Joan and Eric worked as a team in their promotion of jazz. Together they discussed what bands to book, and I know many musicians were pleased to get the call - "Would you like to play the Whitewater?" The usual reply: "You bet!" Joan did the arduous task of 'phoning round various musicians and bandleaders, then trying to manage the wishes of the various bands. Arranging accommodation for musicians can be the biggest pain: "Who shares with whom?" I must have a single room! "I can't (or won't) share with him." "Who, if anyone, is sleeping with the singer?" That's only one part of booking a band; what a job! Eric looked after that other very important part, the money. He kept the accounts and checked and attended to all the invoices, including the rather large telephone bills that the couple seemed to be accumulating. Joan told me that running the sessions was worth all the work, and said right from the start they both felt was time well spent and always fun. They booked just about everyone. 

There have been sad times. She tried to get the Chris Blount band to play there, and after some time was able to make the booking, only to find that Chris had become terminally ill, so it wasn't to be. As time goes, by other musicians who appeared at this Cumbrian venue have inevitably passed on. 

The rain and parade bands 

Like all good organisers of festivals, Eric and Joan thought, one year, that it was time that they too should have a parade band, and one was booked. Now, if you don't know the Lake District and Cumbria, I should tell you that it has been known to rain from time to time, and did it rain! You could not step outside the door. Not be put off, Joan and Eric got the full parade band to play from the reception desk, up and down the stairs, and into all the bars of this beautifully carpeted hotel; even the local newspaper covered that event. 

 Tommy Burton and Sammy Rimington 

Joan has many memories (and this is not meant to be a list of who played there), but she did reminisce when Tommy and Dot Burton 'phoned to ask if she would mind if they came to listen to a Sammy Rimington session. "Would I mind?" Joan said, and in her usual colourful, Northern, straightforward way of expressing herself, told me, "I would have personally carpeted the M6 to get them there." The evening started in the upstairs room, and then Sammy heard there was a piano downstairs in the Blueworks Bar. This stone-paved area was just wonderful to play in because of the acoustics. The whole party descended, and Mike Lunn, Tommy Burton, and various other musicians joined in to accompany Sammy. Joan also remembers a very happy Dion Cochrane giving an a cappella performance of sea shanties at the end of the evening. By all accounts it was a knockout session. I think the drink flowed well that night, and Joan, for the very first time in her life, went behind the bar to pull pints. 

Poor chef 

Not everything always runs Jazzy' Joan smoothly all the time. The weekend of jazz was about to start. The dinner tables were all laid with crisp linen tablecloths, the wine chilled or uncorked, and all was calm before the coming festivities. Then a water main burst in the village. This meant that as diners finished each course, there was no water to start the washing-up. Water was found to be on in the staff quarters, so the poor waiters had to take the plates from the table and, unseen, set up a human conveyer belt to take the crockery to a staff flat for washing up! As said in the best of circles: "The band played on!"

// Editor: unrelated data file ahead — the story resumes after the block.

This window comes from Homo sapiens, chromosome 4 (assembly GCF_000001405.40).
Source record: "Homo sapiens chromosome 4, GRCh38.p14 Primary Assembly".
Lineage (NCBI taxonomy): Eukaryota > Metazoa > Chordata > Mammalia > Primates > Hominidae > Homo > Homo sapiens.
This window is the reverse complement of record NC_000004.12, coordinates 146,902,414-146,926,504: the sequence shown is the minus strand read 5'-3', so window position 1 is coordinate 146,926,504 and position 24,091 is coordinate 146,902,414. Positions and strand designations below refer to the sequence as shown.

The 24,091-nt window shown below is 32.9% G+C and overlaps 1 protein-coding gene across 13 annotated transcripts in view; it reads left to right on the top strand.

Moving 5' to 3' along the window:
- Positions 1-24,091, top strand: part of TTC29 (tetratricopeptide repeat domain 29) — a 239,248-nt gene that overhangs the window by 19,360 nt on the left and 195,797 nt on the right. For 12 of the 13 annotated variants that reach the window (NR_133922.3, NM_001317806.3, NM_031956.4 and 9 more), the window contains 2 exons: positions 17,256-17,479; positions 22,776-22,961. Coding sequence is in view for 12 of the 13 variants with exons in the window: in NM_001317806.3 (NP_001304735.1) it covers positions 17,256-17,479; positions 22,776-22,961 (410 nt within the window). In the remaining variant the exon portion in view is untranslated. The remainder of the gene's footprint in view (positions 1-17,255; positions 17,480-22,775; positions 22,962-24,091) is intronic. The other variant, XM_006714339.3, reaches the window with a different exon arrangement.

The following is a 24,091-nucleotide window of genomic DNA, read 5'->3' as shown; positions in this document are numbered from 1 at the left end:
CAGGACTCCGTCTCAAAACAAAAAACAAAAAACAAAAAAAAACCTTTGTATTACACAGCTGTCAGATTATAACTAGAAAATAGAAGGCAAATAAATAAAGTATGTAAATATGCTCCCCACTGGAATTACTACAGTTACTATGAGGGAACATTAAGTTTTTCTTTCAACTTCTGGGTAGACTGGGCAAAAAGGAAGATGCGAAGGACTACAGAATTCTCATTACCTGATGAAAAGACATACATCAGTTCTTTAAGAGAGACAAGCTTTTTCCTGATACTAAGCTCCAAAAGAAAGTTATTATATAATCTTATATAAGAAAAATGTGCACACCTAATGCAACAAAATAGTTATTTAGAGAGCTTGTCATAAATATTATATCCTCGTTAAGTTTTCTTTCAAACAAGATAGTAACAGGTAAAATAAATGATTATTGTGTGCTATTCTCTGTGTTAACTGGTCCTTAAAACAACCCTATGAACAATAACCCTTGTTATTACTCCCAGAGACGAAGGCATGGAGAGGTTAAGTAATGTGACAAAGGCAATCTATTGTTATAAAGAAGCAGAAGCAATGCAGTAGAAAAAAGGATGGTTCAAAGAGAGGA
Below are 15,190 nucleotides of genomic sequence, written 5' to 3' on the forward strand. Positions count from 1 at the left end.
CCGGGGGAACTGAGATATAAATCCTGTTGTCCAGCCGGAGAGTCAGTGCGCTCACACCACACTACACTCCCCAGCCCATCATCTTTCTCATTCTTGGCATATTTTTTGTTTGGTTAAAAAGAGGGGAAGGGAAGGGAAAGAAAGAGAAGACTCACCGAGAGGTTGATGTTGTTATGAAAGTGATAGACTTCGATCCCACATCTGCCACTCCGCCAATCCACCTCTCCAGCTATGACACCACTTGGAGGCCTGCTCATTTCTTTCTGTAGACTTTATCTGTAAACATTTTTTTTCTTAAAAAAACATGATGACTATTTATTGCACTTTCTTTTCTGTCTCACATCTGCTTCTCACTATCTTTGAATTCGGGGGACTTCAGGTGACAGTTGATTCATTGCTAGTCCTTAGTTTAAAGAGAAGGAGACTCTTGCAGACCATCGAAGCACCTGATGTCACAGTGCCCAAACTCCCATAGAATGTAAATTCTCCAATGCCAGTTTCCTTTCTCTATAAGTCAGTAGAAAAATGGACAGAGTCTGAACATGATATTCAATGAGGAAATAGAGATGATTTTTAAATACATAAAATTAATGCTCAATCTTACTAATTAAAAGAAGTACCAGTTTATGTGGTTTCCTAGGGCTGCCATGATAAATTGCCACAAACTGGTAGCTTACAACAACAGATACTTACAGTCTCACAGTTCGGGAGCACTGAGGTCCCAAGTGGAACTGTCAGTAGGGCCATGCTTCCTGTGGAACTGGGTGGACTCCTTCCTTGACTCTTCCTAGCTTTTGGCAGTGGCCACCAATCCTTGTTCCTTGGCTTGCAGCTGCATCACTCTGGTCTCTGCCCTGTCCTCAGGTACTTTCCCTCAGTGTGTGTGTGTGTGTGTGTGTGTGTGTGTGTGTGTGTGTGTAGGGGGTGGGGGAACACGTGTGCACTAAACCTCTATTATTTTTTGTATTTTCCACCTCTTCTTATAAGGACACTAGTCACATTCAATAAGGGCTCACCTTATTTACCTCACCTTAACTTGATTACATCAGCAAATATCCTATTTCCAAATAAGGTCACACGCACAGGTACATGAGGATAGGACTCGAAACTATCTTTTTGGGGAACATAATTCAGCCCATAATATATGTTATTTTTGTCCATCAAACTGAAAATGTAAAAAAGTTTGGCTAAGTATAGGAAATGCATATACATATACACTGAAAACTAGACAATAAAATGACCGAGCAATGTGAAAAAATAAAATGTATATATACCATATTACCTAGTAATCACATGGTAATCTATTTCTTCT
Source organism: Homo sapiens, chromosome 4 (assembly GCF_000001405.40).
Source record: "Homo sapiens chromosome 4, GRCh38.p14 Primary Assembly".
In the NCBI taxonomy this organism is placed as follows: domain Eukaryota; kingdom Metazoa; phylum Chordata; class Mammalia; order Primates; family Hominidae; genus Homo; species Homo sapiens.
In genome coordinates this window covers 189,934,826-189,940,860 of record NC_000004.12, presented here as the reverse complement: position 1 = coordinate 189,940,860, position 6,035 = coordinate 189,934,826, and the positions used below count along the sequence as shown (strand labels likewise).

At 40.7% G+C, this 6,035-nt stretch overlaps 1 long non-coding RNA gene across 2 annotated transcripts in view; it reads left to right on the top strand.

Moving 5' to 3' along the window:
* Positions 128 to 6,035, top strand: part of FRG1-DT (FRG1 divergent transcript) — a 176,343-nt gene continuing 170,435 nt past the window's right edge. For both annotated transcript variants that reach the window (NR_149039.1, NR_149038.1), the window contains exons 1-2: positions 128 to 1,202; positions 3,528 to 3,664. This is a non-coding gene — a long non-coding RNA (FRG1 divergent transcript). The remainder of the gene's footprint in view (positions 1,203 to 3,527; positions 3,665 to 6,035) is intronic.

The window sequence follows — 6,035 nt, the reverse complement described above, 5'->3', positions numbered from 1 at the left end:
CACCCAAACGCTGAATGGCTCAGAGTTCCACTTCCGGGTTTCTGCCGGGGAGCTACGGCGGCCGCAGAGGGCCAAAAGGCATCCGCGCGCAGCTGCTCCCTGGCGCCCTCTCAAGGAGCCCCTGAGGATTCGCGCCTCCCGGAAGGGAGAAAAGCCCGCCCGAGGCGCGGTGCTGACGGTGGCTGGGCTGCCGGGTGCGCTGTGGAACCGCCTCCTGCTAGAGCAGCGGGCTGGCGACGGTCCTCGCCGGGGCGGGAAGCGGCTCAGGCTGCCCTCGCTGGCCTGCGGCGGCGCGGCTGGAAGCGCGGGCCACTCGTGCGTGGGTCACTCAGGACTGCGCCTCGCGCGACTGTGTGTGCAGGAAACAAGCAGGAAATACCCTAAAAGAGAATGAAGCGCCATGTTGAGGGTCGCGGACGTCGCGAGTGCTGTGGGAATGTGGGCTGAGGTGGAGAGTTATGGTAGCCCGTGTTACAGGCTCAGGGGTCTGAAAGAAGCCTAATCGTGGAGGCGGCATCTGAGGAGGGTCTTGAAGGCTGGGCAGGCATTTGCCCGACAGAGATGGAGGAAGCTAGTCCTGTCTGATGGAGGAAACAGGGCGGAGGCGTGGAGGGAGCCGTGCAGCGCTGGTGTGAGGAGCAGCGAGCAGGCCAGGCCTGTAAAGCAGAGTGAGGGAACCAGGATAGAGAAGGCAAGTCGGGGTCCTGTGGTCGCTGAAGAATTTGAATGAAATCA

Presenting jazz 

Some jazz fans and musicians alike, probably on occasions wonder what the various organisers of these events are getting out of it? One thing almost for certain is that here in the UK they are not getting rich. I posed this thought to Joan, and her reply was simple and almost expected by anyone who knows both her and Eric: "Meeting and caring for the hundreds of lovely jazz people, audiences and musicians alike." She recalls that in the early days, bands travelled many miles in good old Northern weather to play. In those days the money was low, as they could not charge on the door because it was a public bar. One of the popular bands to play the Whitewater over the years has been the Rae Brothers, who, she said, "At times travelled through snow to play the session and then faced the journey back to the North East, arriving at goodness knows what time of night." Every musician I know looked forward to getting to play the Whitewater. Brian Carrick always described it as "One of the best clubs to play." "What did we get out of it?" Joan's answer is quick: "True friendship and the greatest buzz of my life." 

Now, take a rest? 

"Yes," said Joan, and as she answered I did detect a 'but' coming. She intimated that in the future there could always be a change in the senior management of the hotel, and a decision made that presenting jazz could be good for business. There certainly remains a lot of goodwill and affection that has been built up over the years. As expected, the pair have had numerous calls from jazz fans and bands to see if they can find another venue and keep jazz alive in that part of the world. Well, we shall see, but Joan's last words to me were, "Never say never".. .